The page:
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Raleigh Volunteer Offers First-Hand View Of Attempted Turkish Coup

It’s been an eventful few days for Raleigh native Farris Barakat. He’s in southern Turkey, working with Project Refugee Smiles, a volunteer group that provides dental care to Syrians in refugee camps. The group is continuing the work of Barakat’s brother Deah, who was killed along with Deah's wife Yusor Abu-Salha and sister-in-law Razan Abu-Salha, in Chapel Hill last year.

After some of the volunteers arrived last week in Antakya, near the Syrian border, a coup erupted and sent the country into chaos. These are text messages Farris shared with WUNC during the harrowing and confusing past few days (edited only slightly for clarity and punctuation):

We landed in Istanbul on July 14 and made our way to Hatay airport. Our hotel is in Antakya; we stayed there that night. The next day we started Project Refugee Smiles. We set up the clinic and started seeing patients.

On the night of July 15, Barakat said one of the team members knocked on the door and told them there was an emergency group meeting.

I turn on the TV and it's all about a coup happening in the capital, Ankara, and Istanbul. Word was that Erdogan was denied landing in Ataturk airport and sought to land instead in Germany. At this point my mother was back in Reyhanli visiting and sleeping the night at her sister's house, who is a Syrian refugee herself.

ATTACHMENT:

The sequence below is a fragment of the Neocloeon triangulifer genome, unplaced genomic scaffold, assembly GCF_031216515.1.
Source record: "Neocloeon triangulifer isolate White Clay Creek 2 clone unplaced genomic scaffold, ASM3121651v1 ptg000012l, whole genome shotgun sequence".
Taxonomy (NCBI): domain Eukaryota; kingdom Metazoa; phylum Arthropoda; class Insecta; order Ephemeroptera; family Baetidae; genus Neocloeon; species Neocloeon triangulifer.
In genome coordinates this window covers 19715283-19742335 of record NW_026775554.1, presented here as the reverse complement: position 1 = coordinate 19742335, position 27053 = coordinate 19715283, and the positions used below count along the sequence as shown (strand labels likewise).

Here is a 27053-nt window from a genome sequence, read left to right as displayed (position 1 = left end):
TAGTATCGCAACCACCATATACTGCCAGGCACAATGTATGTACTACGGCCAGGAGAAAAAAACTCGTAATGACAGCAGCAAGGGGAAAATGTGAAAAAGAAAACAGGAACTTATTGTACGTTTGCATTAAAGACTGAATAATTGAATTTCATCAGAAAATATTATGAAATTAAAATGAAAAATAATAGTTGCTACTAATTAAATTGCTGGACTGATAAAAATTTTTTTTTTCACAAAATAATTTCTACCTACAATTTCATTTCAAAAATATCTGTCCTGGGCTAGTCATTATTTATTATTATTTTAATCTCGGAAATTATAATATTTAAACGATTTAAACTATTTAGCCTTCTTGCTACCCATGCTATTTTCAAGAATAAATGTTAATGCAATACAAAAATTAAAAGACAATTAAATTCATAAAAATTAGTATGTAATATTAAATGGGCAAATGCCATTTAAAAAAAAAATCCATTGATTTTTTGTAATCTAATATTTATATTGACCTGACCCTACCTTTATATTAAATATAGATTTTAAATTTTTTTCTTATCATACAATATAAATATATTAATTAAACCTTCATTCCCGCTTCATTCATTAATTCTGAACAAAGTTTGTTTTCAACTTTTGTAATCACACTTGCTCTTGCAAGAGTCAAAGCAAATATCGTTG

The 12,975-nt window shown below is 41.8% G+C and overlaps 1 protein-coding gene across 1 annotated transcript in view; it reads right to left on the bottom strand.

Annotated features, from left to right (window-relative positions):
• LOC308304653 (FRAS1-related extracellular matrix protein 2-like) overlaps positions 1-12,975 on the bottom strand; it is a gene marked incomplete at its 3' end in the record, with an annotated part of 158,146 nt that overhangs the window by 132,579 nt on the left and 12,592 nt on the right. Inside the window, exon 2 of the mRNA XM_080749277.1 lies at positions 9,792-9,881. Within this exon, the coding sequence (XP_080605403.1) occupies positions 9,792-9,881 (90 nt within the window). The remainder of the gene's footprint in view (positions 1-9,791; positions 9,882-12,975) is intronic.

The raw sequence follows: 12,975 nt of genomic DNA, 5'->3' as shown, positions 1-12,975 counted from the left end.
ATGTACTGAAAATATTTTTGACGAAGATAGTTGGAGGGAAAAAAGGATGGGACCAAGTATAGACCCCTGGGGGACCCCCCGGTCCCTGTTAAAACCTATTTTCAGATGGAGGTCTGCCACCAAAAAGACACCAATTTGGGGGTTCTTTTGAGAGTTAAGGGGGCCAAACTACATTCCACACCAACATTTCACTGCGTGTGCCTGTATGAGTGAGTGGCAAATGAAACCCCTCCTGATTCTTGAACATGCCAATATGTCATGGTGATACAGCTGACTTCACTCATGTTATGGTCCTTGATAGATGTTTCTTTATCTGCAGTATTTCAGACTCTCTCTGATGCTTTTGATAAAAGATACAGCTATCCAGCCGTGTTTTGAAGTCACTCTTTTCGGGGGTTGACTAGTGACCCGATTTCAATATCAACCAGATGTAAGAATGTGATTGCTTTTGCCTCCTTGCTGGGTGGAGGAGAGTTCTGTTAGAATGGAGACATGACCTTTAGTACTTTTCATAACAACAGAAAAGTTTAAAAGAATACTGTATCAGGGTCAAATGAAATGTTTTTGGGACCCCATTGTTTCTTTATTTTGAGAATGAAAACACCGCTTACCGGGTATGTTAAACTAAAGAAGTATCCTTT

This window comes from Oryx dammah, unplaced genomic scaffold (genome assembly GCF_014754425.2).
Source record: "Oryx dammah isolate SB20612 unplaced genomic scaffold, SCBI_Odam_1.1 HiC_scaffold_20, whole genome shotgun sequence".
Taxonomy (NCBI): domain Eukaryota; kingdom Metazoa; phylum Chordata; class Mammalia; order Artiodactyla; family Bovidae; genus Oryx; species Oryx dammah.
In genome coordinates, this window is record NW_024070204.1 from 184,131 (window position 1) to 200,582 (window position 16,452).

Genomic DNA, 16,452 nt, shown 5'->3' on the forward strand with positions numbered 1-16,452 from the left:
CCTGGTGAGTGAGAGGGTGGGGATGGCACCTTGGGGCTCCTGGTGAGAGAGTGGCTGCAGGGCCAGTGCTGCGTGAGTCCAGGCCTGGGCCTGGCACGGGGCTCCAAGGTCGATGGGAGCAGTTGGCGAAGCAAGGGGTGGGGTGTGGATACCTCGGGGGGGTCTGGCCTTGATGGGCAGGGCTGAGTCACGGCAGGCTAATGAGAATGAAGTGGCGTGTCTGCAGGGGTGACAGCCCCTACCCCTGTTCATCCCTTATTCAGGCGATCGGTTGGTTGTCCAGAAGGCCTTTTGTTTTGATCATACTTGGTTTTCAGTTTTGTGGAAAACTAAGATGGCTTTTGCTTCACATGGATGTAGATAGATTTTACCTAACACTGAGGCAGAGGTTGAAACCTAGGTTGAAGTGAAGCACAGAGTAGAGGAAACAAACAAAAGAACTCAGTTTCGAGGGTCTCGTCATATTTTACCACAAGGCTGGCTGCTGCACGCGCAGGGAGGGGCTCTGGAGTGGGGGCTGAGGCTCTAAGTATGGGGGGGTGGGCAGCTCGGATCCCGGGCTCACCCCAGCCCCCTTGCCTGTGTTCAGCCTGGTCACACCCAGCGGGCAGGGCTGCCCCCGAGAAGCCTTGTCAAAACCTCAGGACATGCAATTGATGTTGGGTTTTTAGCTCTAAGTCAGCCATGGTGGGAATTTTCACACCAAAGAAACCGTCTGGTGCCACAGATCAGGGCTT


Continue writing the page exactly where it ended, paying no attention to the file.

At 1:00 a.m., Barakat said they began to hear something in Turkish play over the minarets of the mosques. Later they learned they were calling people to take to the streets in protest of the military coup.

We saw crowds and crowds. Until we knew who these people were backing, it was difficult to feel safe at all. A Turkish American on the trip translated the chants and better explained the situation unfolding. Up until this time we were panicked and hoping for the best. The U.S. Embassy wasn't any help. At some point, we see an armored vehicle pull up in front of the hotel and armed men get out. We had no idea what was going on; we ran inside. The armed men went across the street to either arrest someone or take someone in for protection.

Being stuck in a country undergoing a military coup, Barakat said, was such a dangerous prospect.

As the protests continue, we hear on TV about military actions taken by the coup. We hear of a downed helicopter and see the civil protesters take to the streets and lay flat to avoid gun fire. The protests in front of the hotel were peaceful and some of us even joined by later into the night. We went to sleep sensing that the coup was a failure. The will of the people was evident. Rival political parties were together in the streets.

Barakat said they woke up and heard about the failed attempt. They had decided the night before to cancel the clinic but they changed their mind and decided to keep the clinic going. That day was "orphan day" and they treated children who had lost both their parents and had signs of PTSD.

That night (July 16) after clinic were more protests. After a group meeting, we also walked the streets around the hotel filled with protesters. Today has been a normal day, and we will see what happens tonight (Sunday, July 17). The clinic is planned from July 14 to 19. If things remain as they are, we feel safe and proud of this country for coming together in a historical moment.

Dave DeWitt is WUNC's Feature News Editor. As an editor, reporter, and producer he's covered politics, environment, education, sports, and a wide range of other topics.
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